What is usually ignored is that venture capital companies’ experience shows that 90 per cent of even their best-informed bets will fail in the short term, another eight per cent might return the original investment, and one or two per cent will meet expectations for strong firm growth. Should policy-makers be investing in firms with a predictable 90 per cent failure rate? They might be better off investing the available funds in GICs.
Instead, the policy and program focus should be on medium-sized firms that have endured the start-up and early-stage gauntlet and have established themselves. By definition, it is medium-sized firms that will comprise the multinational enterprises of the future. An important Business Development Bank of Canada study says we ignore them at our peril.
Organic growth is not the fast track
A fourth myth is the implicit belief that business growth is organic – that companies grow organically, starting out as small firms, evolving into medium-sized enterprises and ultimately end up as multinational enterprises (MNEs) as revenues and profits increase over time. That does happen occasionally, but usually over the course of decades rather than years.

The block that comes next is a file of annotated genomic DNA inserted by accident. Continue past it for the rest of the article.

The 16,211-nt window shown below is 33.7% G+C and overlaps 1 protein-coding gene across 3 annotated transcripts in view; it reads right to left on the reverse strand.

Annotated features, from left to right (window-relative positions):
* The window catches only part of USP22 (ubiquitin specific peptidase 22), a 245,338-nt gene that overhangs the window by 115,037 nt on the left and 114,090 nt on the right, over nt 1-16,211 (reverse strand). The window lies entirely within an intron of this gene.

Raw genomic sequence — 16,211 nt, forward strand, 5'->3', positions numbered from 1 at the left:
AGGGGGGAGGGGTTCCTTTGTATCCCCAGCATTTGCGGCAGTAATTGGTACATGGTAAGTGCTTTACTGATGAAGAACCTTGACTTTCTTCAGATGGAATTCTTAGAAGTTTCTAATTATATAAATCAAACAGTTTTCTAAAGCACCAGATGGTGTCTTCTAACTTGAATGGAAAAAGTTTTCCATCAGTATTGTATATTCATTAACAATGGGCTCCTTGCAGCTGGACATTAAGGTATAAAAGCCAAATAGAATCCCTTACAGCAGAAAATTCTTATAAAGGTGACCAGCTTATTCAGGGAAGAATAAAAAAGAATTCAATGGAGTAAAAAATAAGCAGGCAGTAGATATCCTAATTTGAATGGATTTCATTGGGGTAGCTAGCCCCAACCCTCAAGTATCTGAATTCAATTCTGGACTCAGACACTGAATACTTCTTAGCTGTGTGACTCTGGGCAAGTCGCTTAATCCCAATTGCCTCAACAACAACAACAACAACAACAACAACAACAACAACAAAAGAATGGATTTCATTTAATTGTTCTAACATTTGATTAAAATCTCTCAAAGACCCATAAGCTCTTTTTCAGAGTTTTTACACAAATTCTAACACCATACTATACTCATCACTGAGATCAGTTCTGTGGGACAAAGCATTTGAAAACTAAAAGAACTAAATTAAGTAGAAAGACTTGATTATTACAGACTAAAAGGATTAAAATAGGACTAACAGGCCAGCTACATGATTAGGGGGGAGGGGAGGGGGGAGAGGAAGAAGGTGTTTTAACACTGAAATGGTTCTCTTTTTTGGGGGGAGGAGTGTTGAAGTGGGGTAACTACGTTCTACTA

For many fast-growing firms, accelerated growth relies on mergers and acquisitions of competing firms, which provide instant access to new customers, products, processes and markets. Search in vain for a Canadian innovation program that supports acquisitions, let alone a discussion in the policy community of this key growth mechanism. Yet every day we pay the price when foreign companies acquire their Canadian competitors and stunned policy-makers cry foul. Time to turn the tables.
There are additional beliefs that need to be addressed before Canada can turn around its innovation performance, but this is a good starting point. Let’s begin by acknowledging that our research-centric approach to innovation has failed for the most part. We need to start from scratch and understand what firms truly need to succeed.
Where that involves scientific research, by all means let public resources support research. When other success factors are necessary, such as technology adoption and adaptation, and mergers and acquisitions, let us adapt our support programs accordingly. What we cannot do – if we expect better outcomes – is to double down on our current approaches.